Foundations in Cancer & Palliative Care1

Subject NURS90027 (2013)

Note: This is an archived Handbook entry from 2013.

Credit Points: 25
Level: 9 (Graduate/Postgraduate)
Dates & Locations:

This subject is not offered in 2013.

Time Commitment: Contact Hours: 54 hours off-campus lectures (Peter MacCallum Cancer Centre) and/ or distance learning (including 12 hours online tutorials). Field practice component of a minimum of 300 hours
Total Time Commitment: In addition to the subject contact hours, students are expected to devote approximately 9 hours a week to this subject. Students can anticipate a time commitment of approximately 24 hours per week concurrent field practice.

Nursing and Midwifery Board of Australia registration (Unrestricted)

Students must be employed at an affiliated clinical agency and provide documentation of clinical support arrangements necessary to undertake the professional practice portfolio prior to enrolment.

Corequisites: None
Recommended Background Knowledge: None
Non Allowed Subjects: None
Core Participation Requirements:

It is University policy to take all reasonable steps to minimise the impact of disability upon academic study and reasonable adjustments will be made to enhance a student's participation in the University's courses. Students who think their disability will impact on meeting this requirement are encouraged to discuss this matter with the Course Coordinator and the Disability Liaison Unit.


Melbourne School of Health Sciences
The University of Melbourne
Level 1, 200 Berkeley St
Carlton Victoria 3010 AUSTRALIA
T: +61 3 13 MELB
F: +61 3 8344 4188

Subject Overview: This subject is designed to promote development of foundational theoretical knowledge to support safe practice as a beginning level specialty nurse in the clinical environment of Cancer & Palliative Care.

Key content relates to understanding the pathophysiology of cancer and carcinogenesis, and the principles of cure, control, symptom management and palliation. Surgery, chemotherapy and radiation will be described as core treatments and elements of a multi-modal approach. The impact of diagnosis, treatment, prognosis and survivorship on the person confronted with a life threatening illness and their family, as well as the ethico-legal aspects of care will be explored. Emphasis is placed on health assessment for implementing and evaluating physical and psychosocial care across the disease trajectory. Throughout the subject the development of knowledge and skills in therapeutic communication will be promoted.

Interventions initiated by nurses at a beginning level of specialty practice will be described in terms of the research evidence underpinning practice and the technical knowledge that is a pre-requisite for skill development. Students engage in field practice to address learning objectives focussing on the application of theoretical knowledge to skill development and the practice of caring for patients in the cancer and palliative care practice setting.

Objectives: Students will be expected to be able to demonstrate their beginning specialty nursing practice through:
  • integration of the theoretical content covered within the subject to develop new knowledge that supports safe practice as a beginning specialty nurse in cancer or palliative care settings;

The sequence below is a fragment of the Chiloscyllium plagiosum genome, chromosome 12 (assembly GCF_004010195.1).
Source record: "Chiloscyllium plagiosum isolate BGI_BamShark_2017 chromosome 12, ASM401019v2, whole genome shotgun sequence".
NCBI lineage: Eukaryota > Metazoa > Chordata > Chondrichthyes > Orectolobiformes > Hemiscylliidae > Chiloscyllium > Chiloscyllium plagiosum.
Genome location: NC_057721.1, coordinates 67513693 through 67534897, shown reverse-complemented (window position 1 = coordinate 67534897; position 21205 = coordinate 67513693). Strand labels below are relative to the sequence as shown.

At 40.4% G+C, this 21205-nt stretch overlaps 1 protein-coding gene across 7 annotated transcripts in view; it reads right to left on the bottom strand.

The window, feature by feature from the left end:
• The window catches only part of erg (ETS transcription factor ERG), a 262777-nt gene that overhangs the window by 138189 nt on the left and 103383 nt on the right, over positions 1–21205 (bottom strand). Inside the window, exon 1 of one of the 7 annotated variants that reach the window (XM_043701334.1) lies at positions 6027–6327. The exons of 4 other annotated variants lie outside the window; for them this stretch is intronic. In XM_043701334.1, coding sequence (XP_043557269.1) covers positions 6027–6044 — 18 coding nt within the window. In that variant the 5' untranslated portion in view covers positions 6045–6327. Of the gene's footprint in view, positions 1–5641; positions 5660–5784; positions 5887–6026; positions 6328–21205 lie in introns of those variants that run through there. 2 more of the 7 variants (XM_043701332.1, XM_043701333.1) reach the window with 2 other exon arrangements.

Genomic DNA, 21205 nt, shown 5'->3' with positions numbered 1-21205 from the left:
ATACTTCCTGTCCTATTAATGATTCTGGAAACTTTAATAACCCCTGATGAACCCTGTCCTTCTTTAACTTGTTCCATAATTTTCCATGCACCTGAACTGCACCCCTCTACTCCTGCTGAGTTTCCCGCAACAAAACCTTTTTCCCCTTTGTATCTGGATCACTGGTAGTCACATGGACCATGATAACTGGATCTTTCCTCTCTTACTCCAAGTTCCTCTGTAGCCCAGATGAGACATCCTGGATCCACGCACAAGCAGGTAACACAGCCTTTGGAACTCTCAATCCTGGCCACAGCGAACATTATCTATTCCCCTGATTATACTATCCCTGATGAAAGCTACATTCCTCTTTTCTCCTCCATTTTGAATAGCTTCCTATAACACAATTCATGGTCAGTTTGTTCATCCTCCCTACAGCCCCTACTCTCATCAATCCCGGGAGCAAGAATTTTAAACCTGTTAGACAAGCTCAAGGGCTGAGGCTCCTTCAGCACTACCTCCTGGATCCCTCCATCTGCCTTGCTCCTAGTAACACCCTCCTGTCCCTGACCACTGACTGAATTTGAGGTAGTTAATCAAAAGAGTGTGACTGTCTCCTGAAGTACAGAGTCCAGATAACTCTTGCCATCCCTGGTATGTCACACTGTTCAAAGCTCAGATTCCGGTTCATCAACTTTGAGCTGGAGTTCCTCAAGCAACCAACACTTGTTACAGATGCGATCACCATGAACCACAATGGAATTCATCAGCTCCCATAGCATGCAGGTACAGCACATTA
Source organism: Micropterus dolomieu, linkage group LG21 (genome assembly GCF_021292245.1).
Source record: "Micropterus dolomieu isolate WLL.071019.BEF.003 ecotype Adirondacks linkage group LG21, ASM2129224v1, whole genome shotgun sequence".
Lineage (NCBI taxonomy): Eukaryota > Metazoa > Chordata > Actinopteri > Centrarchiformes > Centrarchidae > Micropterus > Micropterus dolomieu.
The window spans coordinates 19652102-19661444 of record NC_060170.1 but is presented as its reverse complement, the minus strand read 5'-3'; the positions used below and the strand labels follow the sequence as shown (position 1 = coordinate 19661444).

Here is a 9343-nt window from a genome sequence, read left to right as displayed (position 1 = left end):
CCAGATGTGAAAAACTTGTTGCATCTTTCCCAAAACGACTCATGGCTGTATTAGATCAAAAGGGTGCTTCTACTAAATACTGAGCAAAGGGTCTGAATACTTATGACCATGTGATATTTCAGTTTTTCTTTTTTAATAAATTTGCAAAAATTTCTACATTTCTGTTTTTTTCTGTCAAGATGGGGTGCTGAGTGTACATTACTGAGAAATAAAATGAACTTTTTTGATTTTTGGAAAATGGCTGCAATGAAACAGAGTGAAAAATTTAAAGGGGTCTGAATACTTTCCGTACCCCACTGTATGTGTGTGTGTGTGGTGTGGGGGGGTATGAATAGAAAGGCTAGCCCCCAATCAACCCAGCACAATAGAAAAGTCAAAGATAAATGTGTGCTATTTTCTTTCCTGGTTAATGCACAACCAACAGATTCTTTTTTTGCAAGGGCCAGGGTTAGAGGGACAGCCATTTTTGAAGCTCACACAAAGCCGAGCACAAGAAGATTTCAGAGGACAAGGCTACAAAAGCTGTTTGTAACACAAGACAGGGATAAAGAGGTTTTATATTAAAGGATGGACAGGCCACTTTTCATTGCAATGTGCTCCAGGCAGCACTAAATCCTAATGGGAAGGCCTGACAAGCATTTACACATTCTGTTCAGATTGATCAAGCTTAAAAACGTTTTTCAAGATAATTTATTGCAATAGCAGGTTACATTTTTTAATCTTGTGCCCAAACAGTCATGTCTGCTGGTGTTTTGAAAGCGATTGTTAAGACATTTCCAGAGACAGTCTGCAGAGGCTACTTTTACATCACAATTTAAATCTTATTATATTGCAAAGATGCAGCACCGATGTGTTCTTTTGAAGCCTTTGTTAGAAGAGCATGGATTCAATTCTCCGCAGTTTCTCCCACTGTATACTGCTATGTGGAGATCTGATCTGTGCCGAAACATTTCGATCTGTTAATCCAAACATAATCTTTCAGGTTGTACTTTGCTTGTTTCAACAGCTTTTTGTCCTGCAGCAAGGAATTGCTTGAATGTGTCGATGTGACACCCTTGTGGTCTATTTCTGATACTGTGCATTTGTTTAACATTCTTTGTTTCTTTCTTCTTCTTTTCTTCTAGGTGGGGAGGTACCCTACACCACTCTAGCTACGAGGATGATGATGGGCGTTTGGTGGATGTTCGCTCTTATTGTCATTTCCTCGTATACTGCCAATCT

• the ability to integrate knowledge and skills learnt in the subject to recognise and plan a response to patients experiencing alterations to health and wellness that occur in the specific context of cancer or palliative care settings;
  • the ability to understand and evaluate specialised interventions as described in the subject content to provide a foundation for participating in the delivery of care at the beginning level of cancer or palliative care nursing practice;
  • the capacity to use skills in problem-solving, critical thinking, rational inquiry and self-directed learning to apply knowledge learnt in the theoretical component of the subject to beginning level cancer or palliative care nursing clinical practice;
  • an understanding of the changing knowledge base in the specialist area;
  • the ability to apply scientific knowledge to understand skills and techniques applicable to the specialist area.
Assessment: Theoretical Component 60%

1. Problem solving exercise equivalent to 2500 words (30%) - Due week 8

2. Critical analysis of communication skill equivalent to 2,500 words (30%) - Due at end of semester

Clinical Component 40%

3. A professional practice portfolio which must include evidence of clinical competency achievement and is equivalent to 3,000 words (40%) - Due by the end of semester

Students must achieve a pass in both the theoretical and clinical component in order to pass the subject.

Prescribed Texts:


Recommended Texts: A list of recommended texts will be supplied to students on enrolment in the subject.
Breadth Options:

This subject is not available as a breadth subject.

Fees Information: Subject EFTSL, Level, Discipline & Census Date
Generic Skills:

On completion of the subject students should have developed the following generic skills of the Melbourne graduate and postgraduate coursework student:

  • a capacity to articulate their knowledge and understanding in written modes of communication;
  • a capacity to manage competing demands on time, including self-directed project work.
Links to further information:
Related Course(s): Postgraduate Certificate in Nursing Practice (Cancer & Palliative Care)
Postgraduate Diploma in Nursing Practice (Cancer & Palliative Care)

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